• by WiiVault (1039946)
          I'm curious whether you have better latency where you use 3G than I. For me Skype over 3G has a significant lag making it almost unusible.
  • I wonder if this is a strategic move to possibly get a Skype App approved for the iPhone -- removing the third-party content avenue. Just like the Commador 64 App.
  • I have never understood how Skype intends to make money. I use it for free communication over the Internet with friends who live at a distance. It saves me long distance charges/cell phone minutes, but I don't pay anything for it. If it cost, I would switch to some other means of communication.
    • by gad_zuki! (70830) on Friday September 11, 2009 @04:11PM (#29393143)

      Are you kidding? Lots of people, me included, pay for skypeout minutes so we can call landlines and cell phones. Other pay for skypein numbers so they can get a number you can call in to from outside lines.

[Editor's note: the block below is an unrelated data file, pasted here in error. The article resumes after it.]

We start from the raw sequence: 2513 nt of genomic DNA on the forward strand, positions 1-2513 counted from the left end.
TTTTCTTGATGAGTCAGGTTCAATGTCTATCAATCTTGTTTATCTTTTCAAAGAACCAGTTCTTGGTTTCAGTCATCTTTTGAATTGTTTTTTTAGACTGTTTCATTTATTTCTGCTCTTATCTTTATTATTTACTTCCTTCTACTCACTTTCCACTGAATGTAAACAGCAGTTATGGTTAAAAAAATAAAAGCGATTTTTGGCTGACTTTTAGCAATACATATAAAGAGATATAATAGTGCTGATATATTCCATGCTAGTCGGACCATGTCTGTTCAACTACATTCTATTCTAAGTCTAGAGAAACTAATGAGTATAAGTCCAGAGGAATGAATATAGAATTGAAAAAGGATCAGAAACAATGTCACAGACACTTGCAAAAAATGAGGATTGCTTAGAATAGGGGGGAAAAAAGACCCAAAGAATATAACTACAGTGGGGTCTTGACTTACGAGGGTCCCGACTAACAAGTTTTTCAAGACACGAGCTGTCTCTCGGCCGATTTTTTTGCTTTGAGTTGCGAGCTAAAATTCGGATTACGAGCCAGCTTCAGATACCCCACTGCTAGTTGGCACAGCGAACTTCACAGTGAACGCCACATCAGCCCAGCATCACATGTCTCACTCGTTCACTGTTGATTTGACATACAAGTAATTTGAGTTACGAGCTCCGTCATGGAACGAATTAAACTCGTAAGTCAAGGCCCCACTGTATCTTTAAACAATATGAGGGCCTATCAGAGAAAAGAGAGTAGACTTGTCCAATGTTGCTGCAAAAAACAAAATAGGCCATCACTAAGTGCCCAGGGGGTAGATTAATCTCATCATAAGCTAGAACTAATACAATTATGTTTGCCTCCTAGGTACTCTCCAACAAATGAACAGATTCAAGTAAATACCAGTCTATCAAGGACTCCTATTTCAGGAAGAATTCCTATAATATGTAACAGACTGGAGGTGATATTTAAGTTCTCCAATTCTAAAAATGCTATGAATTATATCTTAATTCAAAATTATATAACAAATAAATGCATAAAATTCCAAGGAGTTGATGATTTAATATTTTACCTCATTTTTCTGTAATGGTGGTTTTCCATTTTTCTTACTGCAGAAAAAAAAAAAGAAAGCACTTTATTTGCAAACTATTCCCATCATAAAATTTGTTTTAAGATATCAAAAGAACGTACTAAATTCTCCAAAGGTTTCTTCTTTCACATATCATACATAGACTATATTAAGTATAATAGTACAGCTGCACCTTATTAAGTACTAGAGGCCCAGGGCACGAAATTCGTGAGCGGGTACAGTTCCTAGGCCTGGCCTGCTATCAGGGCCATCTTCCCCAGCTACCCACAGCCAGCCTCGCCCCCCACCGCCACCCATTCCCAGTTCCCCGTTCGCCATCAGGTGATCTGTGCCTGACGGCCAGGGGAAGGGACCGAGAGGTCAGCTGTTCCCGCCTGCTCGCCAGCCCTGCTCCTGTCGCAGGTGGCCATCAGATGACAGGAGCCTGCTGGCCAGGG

They probably make a heft amount of cash. Ebay recently sold them for quite a bit.

      • by fatalwall (873645)

        how they price things i doubt they make a hefty sum of cash however most of the internet traffic is managed by the customers so they must be covering there costs with at least some kind of profit.

        im one who pays for both skype out and in. so much cheaper then paying for a land line. also much easier to make conference calls from

      • Re: (Score:3, Funny)

        by alexo (9335)

        Ebay recently sold them for quite a bit.

        Unfortunately for eBay, they originally bought them for quite a bit more.

    • by vertinox (846076) on Friday September 11, 2009 @04:11PM (#29393151)

      I have never understood how Skype intends to make money.

      They make money on people who need to talk with people who use regular phones.

      You know... Like calling overseas to family that don't own computers.

    • by fatalwall (873645) on Friday September 11, 2009 @04:12PM (#29393157)